Clean the World provides partner hotels with collection materials, training, and packaging materials. The hotel staff collects soap, shampoo, conditioner, and body washes and ships it to Clean the World’s five recycling centers where the items are sterilized, processed, and repackaged.
Locally, many homeless shelters accept donations of soap and other hotel trial-sized items. Simply Google “homeless shelters” in your city to start recycling soap and toiletries today.
Recycling Prescription Medications
Advances in medical technology and pharmaceuticals have improved the lives of millions of people worldwide. However, those advances come with a cost that is beyond the financial reach of many. Millions of Americans fail to have prescriptions filled due to the cost. In fact, one in five seniors admit to cutting back on basic needs such as food and heat to pay for essential prescription medications.
Established by three Stanford graduates in 2009, SIRUM provides pharmacies, wholesalers, healthcare facilities and manufacturers a way to keep unused and unexpired medications out of the trash and into the hands of needy individuals. Medications are distributed to Safety Net Clinics which “provide services to all people, including those who lack access to health care, those without insurance, and residents of rural and underserved areas.”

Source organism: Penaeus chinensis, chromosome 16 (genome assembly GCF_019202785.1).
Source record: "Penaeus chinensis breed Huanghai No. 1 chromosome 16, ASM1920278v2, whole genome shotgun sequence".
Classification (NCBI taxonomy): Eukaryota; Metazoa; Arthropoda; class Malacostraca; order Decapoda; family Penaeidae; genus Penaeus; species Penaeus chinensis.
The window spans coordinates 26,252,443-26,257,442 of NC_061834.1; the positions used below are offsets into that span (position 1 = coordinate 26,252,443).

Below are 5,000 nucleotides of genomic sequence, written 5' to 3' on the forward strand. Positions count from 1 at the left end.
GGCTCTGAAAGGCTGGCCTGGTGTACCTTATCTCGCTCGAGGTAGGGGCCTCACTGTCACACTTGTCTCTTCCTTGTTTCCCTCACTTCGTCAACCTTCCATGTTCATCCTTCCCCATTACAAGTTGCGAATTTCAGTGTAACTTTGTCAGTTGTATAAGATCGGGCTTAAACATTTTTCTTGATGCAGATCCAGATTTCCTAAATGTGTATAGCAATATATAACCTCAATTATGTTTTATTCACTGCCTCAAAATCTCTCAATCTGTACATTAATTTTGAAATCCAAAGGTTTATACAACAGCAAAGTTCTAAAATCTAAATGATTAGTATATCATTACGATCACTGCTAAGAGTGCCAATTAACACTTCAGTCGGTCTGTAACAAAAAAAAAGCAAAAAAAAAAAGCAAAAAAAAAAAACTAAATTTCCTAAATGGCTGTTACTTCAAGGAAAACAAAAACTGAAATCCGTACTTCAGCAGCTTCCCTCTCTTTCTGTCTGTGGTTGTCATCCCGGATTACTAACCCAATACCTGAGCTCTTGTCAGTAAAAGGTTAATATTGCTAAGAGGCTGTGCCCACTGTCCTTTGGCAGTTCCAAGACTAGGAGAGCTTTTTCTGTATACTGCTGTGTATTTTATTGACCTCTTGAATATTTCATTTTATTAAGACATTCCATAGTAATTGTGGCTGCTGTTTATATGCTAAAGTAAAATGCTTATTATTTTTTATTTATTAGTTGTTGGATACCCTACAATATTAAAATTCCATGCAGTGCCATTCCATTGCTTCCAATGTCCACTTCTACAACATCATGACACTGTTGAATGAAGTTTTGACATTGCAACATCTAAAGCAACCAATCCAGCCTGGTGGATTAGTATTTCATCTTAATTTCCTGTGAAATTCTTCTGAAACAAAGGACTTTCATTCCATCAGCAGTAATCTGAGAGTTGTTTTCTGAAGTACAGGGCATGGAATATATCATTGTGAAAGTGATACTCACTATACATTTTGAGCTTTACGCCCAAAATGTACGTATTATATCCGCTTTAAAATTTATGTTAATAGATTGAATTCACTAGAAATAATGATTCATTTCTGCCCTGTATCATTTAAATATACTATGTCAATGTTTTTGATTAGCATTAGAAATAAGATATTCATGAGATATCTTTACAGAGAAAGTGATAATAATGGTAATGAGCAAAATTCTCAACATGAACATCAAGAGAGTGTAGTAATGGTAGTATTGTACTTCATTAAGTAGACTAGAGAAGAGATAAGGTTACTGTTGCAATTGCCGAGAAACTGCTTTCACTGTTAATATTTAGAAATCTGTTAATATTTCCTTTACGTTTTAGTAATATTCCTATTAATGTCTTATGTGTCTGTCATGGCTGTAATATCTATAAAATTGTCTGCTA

SIRUM co-founder Kiah Williams says “We’ve been compared to Match.com for unused medicine. Our goal is to save lives by saving unused medications.” Over 1.3 million prescriptions have been donated to those in need of medication. Plus, by recycling for charity, thousands of pounds of medications were kept out of landfills and incinerators.
Reduce, Reuse, Recycle for Charity
Since our founding in 1992 years ago, Texas Recycling has been committed to improving the quality of life for our friends and neighbors throughout the Dallas Fort Worth area and beyond. We’ve prevented countless tons of recyclable items from ending up in local landfills. We have provided jobs to help the local economy. We have been recycling for charity and donating to worthy causes in our community. We also understand that while “Recycling” is part of our company’s name, it is just one piece of achieving sustainability. Three Rs of Sustainability are vital to making our world a better place and protecting our environment.
Does your business want to learn more about opportunities for recycling? Do you want to implement a commercial recycling program? Texas Recycling creates customized solutions to help you recycle responsibly and affordably. Protect the environment AND help your bottom line. To learn more or to get started, contact us or call 214-357-0262 to speak with a recycling expert.